A multiple system in the constellation of Lyra that lies southeastward of the brilliantstarVega in the sky. The system lies approximately 158 light years from the Sun, and contains at least three stars, and possibly several more. The two main stars of the system form an extremely wide pair, estimated to lie some 2,000 AU apart (that is, about seventy times as far from one another as Neptune is from the Sun). At this great distance, their mutual orbit takes millennia to complete, and it is estimated that their orbital cycle may take as many as 50,000 years to complete.
Their wide separation in space means that the two component stars are clearly distinguishable from one another, and indeed these components are given their own individual designations. The brighter of the pair is designated Zeta1Lyrae (or sometimes Zeta Lyrae A) or 6 Lyrae on the Flamsteed system, while Zeta2Lyrae is also known as Zeta Lyrae B or 7 Lyrae. Zeta1 shines at fourth magnitude, while Zeta2 is somewhat fainter, with a visual magnitude of +5.59 (that is, barely visible to the naked eye).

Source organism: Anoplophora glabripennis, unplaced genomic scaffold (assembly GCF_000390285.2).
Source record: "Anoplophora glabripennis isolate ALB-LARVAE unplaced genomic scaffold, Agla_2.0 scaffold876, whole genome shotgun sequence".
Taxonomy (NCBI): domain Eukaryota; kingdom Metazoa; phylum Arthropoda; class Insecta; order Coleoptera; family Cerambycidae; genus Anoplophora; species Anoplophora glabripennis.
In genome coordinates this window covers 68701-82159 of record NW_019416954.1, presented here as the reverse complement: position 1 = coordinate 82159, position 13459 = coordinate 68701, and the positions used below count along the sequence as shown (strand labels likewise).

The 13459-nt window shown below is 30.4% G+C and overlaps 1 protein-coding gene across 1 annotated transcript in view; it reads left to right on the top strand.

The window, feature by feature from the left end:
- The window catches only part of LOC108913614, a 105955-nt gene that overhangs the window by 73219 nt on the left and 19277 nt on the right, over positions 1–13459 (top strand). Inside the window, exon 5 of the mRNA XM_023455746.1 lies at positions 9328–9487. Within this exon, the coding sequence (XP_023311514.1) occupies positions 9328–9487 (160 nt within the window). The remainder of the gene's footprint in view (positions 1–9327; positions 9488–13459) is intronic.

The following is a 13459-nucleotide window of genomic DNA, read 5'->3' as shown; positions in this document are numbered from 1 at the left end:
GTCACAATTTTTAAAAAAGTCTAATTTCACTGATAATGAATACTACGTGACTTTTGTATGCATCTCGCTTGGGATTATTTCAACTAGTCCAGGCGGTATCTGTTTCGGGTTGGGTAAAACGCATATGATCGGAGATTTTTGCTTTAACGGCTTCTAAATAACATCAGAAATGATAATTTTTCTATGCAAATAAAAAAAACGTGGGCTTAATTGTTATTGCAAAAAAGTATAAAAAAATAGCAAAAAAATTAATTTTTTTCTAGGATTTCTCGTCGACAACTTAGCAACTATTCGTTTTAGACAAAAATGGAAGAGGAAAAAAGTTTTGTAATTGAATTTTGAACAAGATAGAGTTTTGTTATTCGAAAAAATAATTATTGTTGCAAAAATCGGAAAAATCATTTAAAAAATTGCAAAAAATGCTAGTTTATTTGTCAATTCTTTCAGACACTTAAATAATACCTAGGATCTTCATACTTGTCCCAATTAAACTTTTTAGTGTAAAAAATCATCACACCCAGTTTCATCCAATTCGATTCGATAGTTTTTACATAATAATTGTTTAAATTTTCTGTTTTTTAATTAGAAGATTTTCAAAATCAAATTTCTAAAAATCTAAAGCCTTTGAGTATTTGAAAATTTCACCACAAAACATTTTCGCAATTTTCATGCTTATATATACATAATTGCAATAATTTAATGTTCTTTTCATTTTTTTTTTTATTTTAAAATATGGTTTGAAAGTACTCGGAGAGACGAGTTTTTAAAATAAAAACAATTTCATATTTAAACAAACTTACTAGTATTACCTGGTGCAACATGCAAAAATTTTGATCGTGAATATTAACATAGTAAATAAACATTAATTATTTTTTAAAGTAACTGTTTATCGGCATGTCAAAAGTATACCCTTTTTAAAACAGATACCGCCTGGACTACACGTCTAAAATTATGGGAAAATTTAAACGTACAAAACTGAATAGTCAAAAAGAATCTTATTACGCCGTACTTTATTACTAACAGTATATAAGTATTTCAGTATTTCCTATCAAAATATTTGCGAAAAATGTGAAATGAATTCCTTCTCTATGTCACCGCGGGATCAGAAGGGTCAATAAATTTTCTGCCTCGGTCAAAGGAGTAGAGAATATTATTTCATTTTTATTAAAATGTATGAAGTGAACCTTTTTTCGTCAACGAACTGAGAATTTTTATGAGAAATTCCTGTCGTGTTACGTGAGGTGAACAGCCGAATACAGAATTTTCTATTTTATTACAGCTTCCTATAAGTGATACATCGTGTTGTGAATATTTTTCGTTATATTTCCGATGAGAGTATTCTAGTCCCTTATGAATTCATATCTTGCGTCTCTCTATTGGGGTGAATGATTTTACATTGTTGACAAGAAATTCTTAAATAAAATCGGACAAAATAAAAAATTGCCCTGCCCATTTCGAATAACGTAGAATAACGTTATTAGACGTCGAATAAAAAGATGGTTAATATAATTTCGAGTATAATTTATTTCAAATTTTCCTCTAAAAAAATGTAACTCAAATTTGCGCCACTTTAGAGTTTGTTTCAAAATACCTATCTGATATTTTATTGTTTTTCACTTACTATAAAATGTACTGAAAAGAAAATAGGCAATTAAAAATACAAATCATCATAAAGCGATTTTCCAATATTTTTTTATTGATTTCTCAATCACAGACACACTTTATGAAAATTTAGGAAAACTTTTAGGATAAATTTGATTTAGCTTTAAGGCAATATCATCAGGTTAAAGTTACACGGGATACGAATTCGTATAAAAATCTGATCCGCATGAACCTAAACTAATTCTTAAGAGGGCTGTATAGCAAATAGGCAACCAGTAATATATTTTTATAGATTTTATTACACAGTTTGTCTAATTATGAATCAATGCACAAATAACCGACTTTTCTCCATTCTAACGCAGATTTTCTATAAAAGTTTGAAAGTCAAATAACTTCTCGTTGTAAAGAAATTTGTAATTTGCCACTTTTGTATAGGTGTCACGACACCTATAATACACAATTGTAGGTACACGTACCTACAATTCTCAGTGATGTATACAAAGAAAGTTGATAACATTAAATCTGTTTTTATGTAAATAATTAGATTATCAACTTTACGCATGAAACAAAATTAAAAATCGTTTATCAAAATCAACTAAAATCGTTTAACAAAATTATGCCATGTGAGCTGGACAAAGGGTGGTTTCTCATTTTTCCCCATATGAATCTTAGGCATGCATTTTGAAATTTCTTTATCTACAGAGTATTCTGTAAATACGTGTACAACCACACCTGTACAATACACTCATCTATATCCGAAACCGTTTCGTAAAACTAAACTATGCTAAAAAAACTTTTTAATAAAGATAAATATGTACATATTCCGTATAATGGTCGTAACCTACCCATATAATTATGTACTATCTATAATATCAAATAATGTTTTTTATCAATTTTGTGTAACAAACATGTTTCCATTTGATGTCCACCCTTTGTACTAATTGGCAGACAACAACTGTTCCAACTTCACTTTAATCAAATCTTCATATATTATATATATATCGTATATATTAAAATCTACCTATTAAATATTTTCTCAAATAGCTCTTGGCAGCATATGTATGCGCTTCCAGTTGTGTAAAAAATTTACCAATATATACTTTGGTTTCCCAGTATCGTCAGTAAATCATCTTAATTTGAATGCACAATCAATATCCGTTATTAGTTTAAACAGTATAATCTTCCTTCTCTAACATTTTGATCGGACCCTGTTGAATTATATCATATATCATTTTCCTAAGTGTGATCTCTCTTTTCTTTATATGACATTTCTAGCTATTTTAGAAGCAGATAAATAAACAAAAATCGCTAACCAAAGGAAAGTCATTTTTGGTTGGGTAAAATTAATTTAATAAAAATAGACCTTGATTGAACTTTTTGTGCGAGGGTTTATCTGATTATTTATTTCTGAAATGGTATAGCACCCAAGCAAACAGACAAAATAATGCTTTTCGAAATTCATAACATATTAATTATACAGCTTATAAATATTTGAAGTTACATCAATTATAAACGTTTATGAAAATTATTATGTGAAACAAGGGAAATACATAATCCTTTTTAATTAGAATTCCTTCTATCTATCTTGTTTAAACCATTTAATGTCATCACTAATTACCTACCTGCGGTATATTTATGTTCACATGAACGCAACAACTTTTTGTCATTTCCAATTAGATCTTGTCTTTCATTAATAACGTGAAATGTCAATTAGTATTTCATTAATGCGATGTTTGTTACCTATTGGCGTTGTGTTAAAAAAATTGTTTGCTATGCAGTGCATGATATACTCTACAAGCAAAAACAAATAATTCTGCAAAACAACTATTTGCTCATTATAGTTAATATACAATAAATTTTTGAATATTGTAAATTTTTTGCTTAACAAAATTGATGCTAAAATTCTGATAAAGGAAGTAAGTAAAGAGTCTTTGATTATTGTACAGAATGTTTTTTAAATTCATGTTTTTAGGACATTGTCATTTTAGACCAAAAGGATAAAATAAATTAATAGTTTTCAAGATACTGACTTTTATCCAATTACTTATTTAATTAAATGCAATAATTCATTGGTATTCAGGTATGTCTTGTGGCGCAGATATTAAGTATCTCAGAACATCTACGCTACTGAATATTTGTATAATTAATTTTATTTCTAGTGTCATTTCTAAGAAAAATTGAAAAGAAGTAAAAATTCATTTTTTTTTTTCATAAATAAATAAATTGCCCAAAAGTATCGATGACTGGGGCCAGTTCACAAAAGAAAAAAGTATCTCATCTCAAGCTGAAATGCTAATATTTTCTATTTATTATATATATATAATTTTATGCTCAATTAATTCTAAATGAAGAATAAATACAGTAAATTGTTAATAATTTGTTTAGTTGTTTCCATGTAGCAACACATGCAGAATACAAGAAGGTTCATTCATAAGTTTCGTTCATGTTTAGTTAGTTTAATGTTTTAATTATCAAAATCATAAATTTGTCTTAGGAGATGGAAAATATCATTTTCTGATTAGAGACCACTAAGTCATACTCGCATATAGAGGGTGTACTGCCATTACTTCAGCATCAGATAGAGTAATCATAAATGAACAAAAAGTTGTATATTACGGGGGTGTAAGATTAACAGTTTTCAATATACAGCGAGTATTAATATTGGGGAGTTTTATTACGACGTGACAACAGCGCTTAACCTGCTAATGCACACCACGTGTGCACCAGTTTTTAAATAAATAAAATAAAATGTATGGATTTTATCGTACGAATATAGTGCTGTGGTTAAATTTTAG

The double nature of the Zeta Lyrae system is clearly visible here. Zeta1Lyrae is the brighter of the two stars to the northwest, while Zeta2Lyrae is the fainter star to the southeast. Imagery provided by Aladin sky atlas
Zeta1Lyrae is not in fact a single star, but a spectroscopic binary. Its companion follows an extremely close orbit around the star, hurtling around Zeta1 in just over four days. The spectrum of Zeta1Lyrae reveals a star with peculiar chemical properties, showing unusual concentrations of metals (in this context, heavier elements like iron) in its outer layers.
Zeta2Lyrae shows no such peculiarites, though it is notable for its extremely rapid rate of rotation, fast enough to deform the star into a flattened oblate shape. There are indications that, like Zeta1, Zeta2 may also have a low-mass companion star in orbit. Thus the entire system may contain four stars, with a pair of close binaries in a much more distant orbit around one another. It is thought that there may potentially be even more members of the system, in yet more distant orbits around the main pair of stars.